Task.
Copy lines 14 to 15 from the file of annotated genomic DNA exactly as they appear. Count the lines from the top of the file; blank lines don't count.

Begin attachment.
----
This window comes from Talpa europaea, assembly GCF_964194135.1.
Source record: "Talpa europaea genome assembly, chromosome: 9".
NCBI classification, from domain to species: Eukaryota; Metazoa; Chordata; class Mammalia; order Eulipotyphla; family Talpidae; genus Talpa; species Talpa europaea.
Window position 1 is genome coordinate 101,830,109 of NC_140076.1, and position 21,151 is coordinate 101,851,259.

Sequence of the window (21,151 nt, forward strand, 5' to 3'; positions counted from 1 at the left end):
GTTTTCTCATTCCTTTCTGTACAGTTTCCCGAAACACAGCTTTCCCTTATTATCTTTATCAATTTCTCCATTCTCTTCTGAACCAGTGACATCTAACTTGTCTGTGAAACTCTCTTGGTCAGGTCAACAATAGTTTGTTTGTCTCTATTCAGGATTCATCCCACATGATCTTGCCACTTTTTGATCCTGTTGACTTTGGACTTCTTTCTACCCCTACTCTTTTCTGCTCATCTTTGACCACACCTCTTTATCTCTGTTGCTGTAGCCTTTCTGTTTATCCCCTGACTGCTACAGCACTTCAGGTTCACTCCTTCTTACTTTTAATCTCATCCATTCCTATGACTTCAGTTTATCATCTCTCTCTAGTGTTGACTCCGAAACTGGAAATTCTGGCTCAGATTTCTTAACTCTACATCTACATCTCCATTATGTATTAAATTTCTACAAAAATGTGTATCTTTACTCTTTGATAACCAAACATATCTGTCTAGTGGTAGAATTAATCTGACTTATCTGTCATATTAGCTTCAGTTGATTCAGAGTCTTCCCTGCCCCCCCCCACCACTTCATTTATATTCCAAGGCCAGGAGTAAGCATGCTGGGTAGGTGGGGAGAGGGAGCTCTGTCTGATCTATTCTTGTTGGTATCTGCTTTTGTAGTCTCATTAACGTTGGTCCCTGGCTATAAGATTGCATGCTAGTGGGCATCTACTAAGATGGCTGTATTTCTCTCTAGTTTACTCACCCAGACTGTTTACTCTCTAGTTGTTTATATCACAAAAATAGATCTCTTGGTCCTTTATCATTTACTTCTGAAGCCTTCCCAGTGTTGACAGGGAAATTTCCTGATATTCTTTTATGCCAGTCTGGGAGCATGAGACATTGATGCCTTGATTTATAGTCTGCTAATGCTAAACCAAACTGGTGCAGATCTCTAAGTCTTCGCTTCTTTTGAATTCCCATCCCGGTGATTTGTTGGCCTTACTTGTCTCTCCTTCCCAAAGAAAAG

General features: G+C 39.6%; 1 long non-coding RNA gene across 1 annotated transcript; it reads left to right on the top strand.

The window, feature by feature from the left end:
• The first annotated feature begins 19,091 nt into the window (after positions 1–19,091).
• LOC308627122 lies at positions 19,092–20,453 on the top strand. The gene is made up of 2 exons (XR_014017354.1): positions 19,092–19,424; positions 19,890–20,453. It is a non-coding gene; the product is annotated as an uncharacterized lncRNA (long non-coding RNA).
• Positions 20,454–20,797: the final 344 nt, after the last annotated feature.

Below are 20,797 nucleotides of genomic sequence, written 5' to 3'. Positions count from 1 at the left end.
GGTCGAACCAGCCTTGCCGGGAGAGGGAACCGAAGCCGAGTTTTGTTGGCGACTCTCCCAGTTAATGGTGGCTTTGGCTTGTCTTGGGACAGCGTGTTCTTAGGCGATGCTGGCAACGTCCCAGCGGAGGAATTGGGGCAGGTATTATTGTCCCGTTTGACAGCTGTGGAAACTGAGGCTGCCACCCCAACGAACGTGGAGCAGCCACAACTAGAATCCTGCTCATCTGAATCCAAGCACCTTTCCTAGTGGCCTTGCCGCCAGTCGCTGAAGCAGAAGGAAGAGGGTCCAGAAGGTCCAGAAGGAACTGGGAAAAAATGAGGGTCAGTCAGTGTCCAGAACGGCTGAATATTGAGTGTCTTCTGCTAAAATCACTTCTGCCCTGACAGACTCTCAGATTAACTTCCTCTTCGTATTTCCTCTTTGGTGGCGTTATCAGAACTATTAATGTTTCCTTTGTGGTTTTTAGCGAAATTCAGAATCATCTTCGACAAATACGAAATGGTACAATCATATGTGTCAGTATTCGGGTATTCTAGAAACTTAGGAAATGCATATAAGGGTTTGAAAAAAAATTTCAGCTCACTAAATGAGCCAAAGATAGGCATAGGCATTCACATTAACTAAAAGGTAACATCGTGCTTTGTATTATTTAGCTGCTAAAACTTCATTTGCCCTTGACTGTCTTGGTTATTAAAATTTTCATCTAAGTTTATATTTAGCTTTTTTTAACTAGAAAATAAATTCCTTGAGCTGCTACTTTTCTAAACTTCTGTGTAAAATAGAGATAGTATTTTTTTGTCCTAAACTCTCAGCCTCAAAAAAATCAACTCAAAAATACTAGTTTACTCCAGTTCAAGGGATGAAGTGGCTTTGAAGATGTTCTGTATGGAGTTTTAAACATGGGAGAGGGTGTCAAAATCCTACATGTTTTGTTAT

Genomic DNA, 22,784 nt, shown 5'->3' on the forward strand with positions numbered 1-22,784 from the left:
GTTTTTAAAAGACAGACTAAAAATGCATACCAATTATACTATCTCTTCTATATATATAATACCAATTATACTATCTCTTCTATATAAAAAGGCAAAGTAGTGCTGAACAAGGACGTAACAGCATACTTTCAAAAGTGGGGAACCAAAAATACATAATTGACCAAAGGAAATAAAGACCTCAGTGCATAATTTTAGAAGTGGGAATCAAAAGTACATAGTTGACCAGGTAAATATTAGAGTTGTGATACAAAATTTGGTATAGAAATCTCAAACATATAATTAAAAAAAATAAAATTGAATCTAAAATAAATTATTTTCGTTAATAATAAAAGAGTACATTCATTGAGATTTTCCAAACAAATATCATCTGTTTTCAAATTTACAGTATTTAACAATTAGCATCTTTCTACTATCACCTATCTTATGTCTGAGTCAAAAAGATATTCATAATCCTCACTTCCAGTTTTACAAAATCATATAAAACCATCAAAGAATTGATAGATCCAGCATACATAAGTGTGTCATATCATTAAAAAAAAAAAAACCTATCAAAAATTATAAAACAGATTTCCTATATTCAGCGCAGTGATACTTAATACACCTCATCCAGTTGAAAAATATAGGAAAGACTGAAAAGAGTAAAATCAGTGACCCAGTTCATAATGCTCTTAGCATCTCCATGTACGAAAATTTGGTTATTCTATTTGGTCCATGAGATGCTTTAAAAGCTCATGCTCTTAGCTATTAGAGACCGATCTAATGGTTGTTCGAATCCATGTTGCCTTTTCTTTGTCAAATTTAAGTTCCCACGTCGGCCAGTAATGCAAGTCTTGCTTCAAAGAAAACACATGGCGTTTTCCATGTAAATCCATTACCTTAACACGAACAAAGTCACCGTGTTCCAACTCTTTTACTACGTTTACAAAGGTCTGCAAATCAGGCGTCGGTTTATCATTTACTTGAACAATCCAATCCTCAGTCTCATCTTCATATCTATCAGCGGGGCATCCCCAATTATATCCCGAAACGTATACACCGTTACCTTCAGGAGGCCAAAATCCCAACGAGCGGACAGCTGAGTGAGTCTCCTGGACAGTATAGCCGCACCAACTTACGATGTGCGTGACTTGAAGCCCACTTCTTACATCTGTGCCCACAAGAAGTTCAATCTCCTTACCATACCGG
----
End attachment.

Genomic DNA, 22,784 nt, shown 5'->3' on the forward strand with positions numbered 1-22,784 from the left:
GTTTTTAAAAGACAGACTAAAAATGCATACCAATTATACTATCTCTTCTATATATATAATACCAATTATACTATCTCTTCTATATAAAAAGGCAAAGTAGTGCTGAACAAGGACGTAACAGCATACTTTCAAAAGTGGGGAACCAAAAATACATAATTGACCAAAGGAAATAAAGACCTCAGTGCATAATTTTAGAAGTGGGAATCAAAAGTACATAGTTGACCAGGTAAATATTAGAGTTGTGATACAAAATTTGGTATAGAAATCTCAAACATATAATTAAAAAAAATAAAATTGAATCTAAAATAAATTATTTTCGTTAATAATAAAAGAGTACATTCATTGAGATTTTCCAAACAAATATCATCTGTTTTCAAATTTACAGTATTTAACAATTAGCATCTTTCTACTATCACCTATCTTATGTCTGAGTCAAAAAGATATTCATAATCCTCACTTCCAGTTTTACAAAATCATATAAAACCATCAAAGAATTGATAGATCCAGCATACATAAGTGTGTCATATCATTAAAAAAAAAAAAACCTATCAAAAATTATAAAACAGATTTCCTATATTCAGCGCAGTGATACTTAATACACCTCATCCAGTTGAAAAATATAGGAAAGACTGAAAAGAGTAAAATCAGTGACCCAGTTCATAATGCTCTTAGCATCTCCATGTACGAAAATTTGGTTATTCTATTTGGTCCATGAGATGCTTTAAAAGCTCATGCTCTTAGCTATTAGAGACCGATCTAATGGTTGTTCGAATCCATGTTGCCTTTTCTTTGTCAAATTTAAGTTCCCACGTCGGCCAGTAATGCAAGTCTTGCTTCAAAGAAAACACATGGCGTTTTCCATGTAAATCCATTACCTTAACACGAACAAAGTCACCGTGTTCCAACTCTTTTACTACGTTTACAAAGGTCTGCAAATCAGGCGTCGGTTTATCATTTACTTGAACAATCCAATCCTCAGTCTCATCTTCATATCTATCAGCGGGGCATCCCCAATTATATCCCGAAACGTATACACCGTTACCTTCAGGAGGCCAAAATCCCAACGAGCGGACAGCTGAGTGAGTCTCCTGGACAGTATAGCCGCACCAACTTACGATGTGCGTGACTTGAAGCCCACTTCTTACATCTGTGCCCACAAGAAGTTCAATCTCCTTACCATACCGG